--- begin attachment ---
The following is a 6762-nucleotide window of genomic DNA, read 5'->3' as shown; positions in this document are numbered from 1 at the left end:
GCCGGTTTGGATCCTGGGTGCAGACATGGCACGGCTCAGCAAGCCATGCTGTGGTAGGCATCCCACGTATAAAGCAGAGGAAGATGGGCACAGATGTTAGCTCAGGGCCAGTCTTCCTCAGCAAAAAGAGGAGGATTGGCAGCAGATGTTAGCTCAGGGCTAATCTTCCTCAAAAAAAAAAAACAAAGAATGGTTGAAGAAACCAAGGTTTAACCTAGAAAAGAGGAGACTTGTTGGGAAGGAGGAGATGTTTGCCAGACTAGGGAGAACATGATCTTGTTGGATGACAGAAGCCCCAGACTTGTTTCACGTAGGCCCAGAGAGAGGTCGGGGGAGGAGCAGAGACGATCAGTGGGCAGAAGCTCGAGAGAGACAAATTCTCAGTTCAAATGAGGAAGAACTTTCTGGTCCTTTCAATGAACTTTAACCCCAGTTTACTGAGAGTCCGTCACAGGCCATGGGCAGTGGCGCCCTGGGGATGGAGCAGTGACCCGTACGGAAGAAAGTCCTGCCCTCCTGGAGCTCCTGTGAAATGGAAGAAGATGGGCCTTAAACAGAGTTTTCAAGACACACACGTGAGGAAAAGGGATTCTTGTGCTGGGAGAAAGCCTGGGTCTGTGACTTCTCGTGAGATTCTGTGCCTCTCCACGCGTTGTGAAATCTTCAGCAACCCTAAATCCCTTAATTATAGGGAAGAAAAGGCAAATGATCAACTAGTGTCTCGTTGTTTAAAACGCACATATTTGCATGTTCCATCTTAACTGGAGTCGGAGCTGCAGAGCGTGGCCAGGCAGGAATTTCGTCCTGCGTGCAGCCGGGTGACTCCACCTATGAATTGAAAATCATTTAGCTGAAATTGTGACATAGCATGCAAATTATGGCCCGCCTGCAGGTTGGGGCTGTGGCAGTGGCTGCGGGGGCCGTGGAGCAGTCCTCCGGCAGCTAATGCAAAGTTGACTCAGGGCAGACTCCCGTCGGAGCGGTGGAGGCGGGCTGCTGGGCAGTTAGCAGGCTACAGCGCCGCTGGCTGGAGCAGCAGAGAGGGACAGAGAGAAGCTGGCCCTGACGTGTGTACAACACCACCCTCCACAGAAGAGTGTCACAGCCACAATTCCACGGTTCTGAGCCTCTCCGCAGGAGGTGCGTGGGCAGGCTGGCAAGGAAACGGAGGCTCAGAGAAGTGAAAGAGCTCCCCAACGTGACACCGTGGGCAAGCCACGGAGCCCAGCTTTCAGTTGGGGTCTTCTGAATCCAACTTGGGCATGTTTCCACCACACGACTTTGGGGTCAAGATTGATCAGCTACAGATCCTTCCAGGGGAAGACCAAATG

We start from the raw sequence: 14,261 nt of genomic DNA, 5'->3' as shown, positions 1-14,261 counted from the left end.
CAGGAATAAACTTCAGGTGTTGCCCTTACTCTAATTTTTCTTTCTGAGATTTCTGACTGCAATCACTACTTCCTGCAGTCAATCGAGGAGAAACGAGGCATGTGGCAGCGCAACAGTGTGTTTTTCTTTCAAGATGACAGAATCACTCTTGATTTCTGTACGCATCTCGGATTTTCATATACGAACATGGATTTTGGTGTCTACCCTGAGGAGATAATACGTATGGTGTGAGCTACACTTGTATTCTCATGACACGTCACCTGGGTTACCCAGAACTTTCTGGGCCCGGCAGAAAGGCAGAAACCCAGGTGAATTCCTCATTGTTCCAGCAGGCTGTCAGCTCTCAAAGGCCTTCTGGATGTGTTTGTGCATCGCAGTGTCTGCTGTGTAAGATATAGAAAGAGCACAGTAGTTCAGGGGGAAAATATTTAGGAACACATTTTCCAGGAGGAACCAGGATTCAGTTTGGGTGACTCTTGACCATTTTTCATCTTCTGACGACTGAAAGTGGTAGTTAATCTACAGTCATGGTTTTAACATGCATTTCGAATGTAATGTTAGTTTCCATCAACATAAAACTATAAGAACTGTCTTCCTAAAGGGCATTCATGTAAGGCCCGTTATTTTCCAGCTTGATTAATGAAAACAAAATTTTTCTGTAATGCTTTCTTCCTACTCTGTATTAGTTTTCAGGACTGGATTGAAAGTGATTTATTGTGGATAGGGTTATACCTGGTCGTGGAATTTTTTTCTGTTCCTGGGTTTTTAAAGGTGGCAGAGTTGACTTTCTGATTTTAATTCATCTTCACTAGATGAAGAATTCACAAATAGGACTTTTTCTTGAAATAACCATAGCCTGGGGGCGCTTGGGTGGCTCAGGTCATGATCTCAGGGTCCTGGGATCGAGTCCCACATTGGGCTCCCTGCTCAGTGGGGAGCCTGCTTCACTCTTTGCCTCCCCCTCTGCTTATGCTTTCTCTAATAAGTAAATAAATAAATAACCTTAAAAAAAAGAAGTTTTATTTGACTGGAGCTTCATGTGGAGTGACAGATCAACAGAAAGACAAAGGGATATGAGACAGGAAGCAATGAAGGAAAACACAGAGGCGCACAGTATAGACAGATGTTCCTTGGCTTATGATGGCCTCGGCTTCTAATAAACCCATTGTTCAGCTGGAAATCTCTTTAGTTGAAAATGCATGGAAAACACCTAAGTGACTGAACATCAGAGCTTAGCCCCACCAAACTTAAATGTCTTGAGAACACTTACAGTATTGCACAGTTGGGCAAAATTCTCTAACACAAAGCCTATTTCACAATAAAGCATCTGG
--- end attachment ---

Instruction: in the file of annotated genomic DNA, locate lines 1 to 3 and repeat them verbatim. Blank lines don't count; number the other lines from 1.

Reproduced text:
The following is a 6762-nucleotide window of genomic DNA, read 5'->3' as shown; positions in this document are numbered from 1 at the left end:
GCCGGTTTGGATCCTGGGTGCAGACATGGCACGGCTCAGCAAGCCATGCTGTGGTAGGCATCCCACGTATAAAGCAGAGGAAGATGGGCACAGATGTTAGCTCAGGGCCAGTCTTCCTCAGCAAAAAGAGGAGGATTGGCAGCAGATGTTAGCTCAGGGCTAATCTTCCTCAAAAAAAAAAAACAAAGAATGGTTGAAGAAACCAAGGTTTAACCTAGAAAAGAGGAGACTTGTTGGGAAGGAGGAGATGTTTGCCAGACTAGGGAGAACATGATCTTGTTGGATGACAGAAGCCCCAGACTTGTTTCACGTAGGCCCAGAGAGAGGTCGGGGGAGGAGCAGAGACGATCAGTGGGCAGAAGCTCGAGAGAGACAAATTCTCAGTTCAAATGAGGAAGAACTTTCTGGTCCTTTCAATGAACTTTAACCCCAGTTTACTGAGAGTCCGTCACAGGCCATGGGCAGTGGCGCCCTGGGGATGGAGCAGTGACCCGTACGGAAGAAAGTCCTGCCCTCCTGGAGCTCCTGTGAAATGGAAGAAGATGGGCCTTAAACAGAGTTTTCAAGACACACACGTGAGGAAAAGGGATTCTTGTGCTGGGAGAAAGCCTGGGTCTGTGACTTCTCGTGAGATTCTGTGCCTCTCCACGCGTTGTGAAATCTTCAGCAACCCTAAATCCCTTAATTATAGGGAAGAAAAGGCAAATGATCAACTAGTGTCTCGTTGTTTAAAACGCACATATTTGCATGTTCCATCTTAACTGGAGTCGGAGCTGCAGAGCGTGGCCAGGCAGGAATTTCGTCCTGCGTGCAGCCGGGTGACTCCACCTATGAATTGAAAATCATTTAGCTGAAATTGTGACATAGCATGCAAATTATGGCCCGCCTGCAGGTTGGGGCTGTGGCAGTGGCTGCGGGGGCCGTGGAGCAGTCCTCCGGCAGCTAATGCAAAGTTGACTCAGGGCAGACTCCCGTCGGAGCGGTGGAGGCGGGCTGCTGGGCAGTTAGCAGGCTACAGCGCCGCTGGCTGGAGCAGCAGAGAGGGACAGAGAGAAGCTGGCCCTGACGTGTGTACAACACCACCCTCCACAGAAGAGTGTCACAGCCACAATTCCACGGTTCTGAGCCTCTCCGCAGGAGGTGCGTGGGCAGGCTGGCAAGGAAACGGAGGCTCAGAGAAGTGAAAGAGCTCCCCAACGTGACACCGTGGGCAAGCCACGGAGCCCAGCTTTCAGTTGGGGTCTTCTGAATCCAACTTGGGCATGTTTCCACCACACGACTTTGGGGTCAAGATTGATCAGCTACAGATCCTTCCAGGGGAAGACCAAATG

We start from the raw sequence: 14,261 nt of genomic DNA, 5'->3' as shown, positions 1-14,261 counted from the left end.